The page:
JP5411428B2 - Control circuit for an electric motor, method for determining the angular position of the electric motor and determining the direction of rotation of the electric motor - Google Patents

Control circuit for an electric motor, method for determining the angular position of the electric motor and determining the direction of rotation of the electric motor Download PDF

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JP5411428B2
JP5411428B2 JP2007337556A JP2007337556A JP5411428B2 JP 5411428 B2 JP5411428 B2 JP 5411428B2 JP 2007337556 A JP2007337556 A JP 2007337556A JP 2007337556 A JP2007337556 A JP 2007337556A JP 5411428 B2 JP5411428 B2 JP 5411428B2
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current
winding
signal
direction
motor
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JP2008167648A5 (en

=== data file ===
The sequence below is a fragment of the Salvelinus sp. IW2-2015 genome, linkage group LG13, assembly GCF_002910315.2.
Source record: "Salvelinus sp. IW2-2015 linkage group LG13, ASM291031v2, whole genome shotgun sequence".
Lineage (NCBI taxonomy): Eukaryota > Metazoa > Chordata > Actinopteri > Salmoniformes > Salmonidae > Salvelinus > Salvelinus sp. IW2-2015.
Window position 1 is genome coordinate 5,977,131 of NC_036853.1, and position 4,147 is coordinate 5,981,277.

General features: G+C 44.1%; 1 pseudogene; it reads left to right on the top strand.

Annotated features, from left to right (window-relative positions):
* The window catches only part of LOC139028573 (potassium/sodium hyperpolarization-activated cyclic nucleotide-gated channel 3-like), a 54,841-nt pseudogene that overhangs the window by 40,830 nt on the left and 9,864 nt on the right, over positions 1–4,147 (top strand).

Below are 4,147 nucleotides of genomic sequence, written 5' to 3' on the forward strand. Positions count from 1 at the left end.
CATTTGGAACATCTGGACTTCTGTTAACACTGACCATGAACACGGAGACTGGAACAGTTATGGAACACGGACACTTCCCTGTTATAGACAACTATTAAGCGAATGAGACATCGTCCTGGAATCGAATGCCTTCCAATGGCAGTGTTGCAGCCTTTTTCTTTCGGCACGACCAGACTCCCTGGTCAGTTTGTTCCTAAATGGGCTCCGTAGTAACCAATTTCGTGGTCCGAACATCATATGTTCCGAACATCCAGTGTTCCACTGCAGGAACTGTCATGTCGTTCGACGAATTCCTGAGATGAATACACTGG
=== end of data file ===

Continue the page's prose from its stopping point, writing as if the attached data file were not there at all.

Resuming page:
JP2008167648A (en
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サム・ベルメール
フランソワ・ローラン
バルト・デコック
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セミコンダクター・コンポーネンツ・インダストリーズ・リミテッド・ライアビリティ・カンパニー
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    • HELECTRICITY
    • H02GENERATION; CONVERSION OR DISTRIBUTION OF ELECTRIC POWER
    • H02PCONTROL OR REGULATION OF ELECTRIC MOTORS, ELECTRIC GENERATORS OR DYNAMO-ELECTRIC CONVERTERS; CONTROLLING TRANSFORMERS, REACTORS OR CHOKE COILS
    • H02P6/00Arrangements for controlling synchronous motors or other dynamo-electric motors using electronic commutation dependent on the rotor position; Electronic commutators therefor
    • H02P6/08Arrangements for controlling the speed or torque of a single motor
    • H02P6/085Arrangements for controlling the speed or torque of a single motor in a bridge configuration
    • HELECTRICITY
    • H02GENERATION; CONVERSION OR DISTRIBUTION OF ELECTRIC POWER
    • H02PCONTROL OR REGULATION OF ELECTRIC MOTORS, ELECTRIC GENERATORS OR DYNAMO-ELECTRIC CONVERTERS; CONTROLLING TRANSFORMERS, REACTORS OR CHOKE COILS
    • H02P6/00Arrangements for controlling synchronous motors or other dynamo-electric motors using electronic commutation dependent on the rotor position; Electronic commutators therefor